Horizontal mattress suturing is a fairly useful back-pocket trick to have in your repair arsenal. It’s most useful for high tension wounds especially when the edges are fragile or frayed.
Truth told, I don’t personally use these sutures often for primary repair, as they don’t create as meticulous of wound edge apposition as simple interrupted sutures or vertical mattress sutures. A slight variation can overcome this problem, but I would start here if you are just familiarizing yourself with this technique.
I find these sutures most useful for temporary placement amidst a difficult repair with high tension. Sometimes, it can be difficult to bring wound edges together to facilitate simple interrupted suturing. The placement of a horizontal mattress suture can overcome this barrier, as shown in this video.
- The first throw is made perpendicular to the wound, approximately half the radius of the needle distance from the edge of the wound. For a larger wound with larger sized needle, this will generally be about 1 cm from the wound edge.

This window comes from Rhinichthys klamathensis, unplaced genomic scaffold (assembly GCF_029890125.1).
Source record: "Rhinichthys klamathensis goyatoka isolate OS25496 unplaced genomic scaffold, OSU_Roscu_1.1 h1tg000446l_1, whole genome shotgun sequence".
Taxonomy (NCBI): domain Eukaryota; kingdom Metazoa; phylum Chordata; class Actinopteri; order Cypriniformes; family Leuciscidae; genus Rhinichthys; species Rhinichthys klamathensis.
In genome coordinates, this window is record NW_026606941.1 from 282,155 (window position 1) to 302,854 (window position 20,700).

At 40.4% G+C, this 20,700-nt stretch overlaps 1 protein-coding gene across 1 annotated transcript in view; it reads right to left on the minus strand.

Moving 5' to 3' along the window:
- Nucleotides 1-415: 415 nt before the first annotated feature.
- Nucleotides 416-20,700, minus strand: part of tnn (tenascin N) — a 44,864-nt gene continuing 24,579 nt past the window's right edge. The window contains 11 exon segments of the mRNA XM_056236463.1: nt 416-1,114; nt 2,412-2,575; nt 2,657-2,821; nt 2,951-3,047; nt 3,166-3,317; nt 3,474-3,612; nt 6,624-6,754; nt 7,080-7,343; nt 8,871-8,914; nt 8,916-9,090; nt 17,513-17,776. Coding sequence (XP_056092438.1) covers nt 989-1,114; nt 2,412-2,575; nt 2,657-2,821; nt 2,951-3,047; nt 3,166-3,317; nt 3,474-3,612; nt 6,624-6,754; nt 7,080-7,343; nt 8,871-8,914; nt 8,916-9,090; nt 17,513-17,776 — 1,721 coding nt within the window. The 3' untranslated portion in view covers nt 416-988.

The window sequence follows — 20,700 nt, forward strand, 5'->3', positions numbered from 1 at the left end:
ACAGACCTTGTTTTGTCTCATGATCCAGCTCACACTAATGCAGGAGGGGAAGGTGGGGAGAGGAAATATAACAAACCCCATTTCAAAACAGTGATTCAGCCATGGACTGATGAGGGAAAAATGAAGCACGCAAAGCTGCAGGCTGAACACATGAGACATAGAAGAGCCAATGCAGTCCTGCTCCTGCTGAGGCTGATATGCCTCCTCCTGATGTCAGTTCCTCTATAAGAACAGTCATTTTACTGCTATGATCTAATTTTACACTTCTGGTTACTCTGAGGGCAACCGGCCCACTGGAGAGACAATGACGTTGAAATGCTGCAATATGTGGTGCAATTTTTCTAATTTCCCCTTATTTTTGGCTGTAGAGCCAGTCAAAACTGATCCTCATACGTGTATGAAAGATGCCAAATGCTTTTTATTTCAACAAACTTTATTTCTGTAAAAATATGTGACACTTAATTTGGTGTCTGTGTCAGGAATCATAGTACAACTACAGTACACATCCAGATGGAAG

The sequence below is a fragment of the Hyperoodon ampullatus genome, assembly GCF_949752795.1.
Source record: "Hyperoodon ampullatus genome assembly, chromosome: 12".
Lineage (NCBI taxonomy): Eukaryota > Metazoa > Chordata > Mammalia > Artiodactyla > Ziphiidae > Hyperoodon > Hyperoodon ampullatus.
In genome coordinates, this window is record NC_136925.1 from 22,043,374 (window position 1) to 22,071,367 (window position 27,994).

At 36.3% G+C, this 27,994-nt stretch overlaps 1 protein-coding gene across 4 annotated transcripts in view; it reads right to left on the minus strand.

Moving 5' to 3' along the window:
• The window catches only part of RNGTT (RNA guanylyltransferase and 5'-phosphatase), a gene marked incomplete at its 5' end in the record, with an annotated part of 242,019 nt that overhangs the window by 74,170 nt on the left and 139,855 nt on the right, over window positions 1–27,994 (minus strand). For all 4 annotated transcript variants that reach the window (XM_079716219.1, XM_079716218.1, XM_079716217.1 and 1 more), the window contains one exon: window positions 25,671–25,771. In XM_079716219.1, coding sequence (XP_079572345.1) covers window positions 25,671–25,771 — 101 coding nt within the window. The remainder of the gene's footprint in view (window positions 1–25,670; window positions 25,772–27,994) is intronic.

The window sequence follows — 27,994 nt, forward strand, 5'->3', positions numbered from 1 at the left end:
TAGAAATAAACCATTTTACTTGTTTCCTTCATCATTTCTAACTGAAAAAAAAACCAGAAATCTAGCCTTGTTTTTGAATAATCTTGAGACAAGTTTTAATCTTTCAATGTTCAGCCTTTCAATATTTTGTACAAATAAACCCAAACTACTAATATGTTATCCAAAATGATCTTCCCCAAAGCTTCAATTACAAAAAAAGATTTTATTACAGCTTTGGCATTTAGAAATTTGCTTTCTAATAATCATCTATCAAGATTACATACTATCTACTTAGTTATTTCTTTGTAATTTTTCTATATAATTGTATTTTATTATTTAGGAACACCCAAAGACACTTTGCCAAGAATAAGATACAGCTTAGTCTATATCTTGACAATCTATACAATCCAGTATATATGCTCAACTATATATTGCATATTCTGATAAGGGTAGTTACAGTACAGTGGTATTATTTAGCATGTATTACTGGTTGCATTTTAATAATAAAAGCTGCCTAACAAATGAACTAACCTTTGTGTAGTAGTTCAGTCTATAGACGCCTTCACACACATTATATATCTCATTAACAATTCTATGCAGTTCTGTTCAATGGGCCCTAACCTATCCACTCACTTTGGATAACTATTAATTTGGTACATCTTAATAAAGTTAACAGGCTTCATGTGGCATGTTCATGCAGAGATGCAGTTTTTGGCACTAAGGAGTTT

- The suture needle is then loaded in a back-handed fashion, and a second throw is made about 1 cm down the wound edge on the same side, again entering perpendicular to the wound and exiting on the side where you began.
- The suture is then tied using either an instrument tie or surgical tying method.
- While “1 cm” is really just a rough guide, this will be generally the distance across the wound and down the wound should be similar, such that a square box shape is created.
- A nice use of this technique is to place the horizontal mattress first to act as your assistant, holding the wound edges approximated while you perform a more meticulous closure. You can even clip this suture in the end–one less foreign body in the wound to worry about.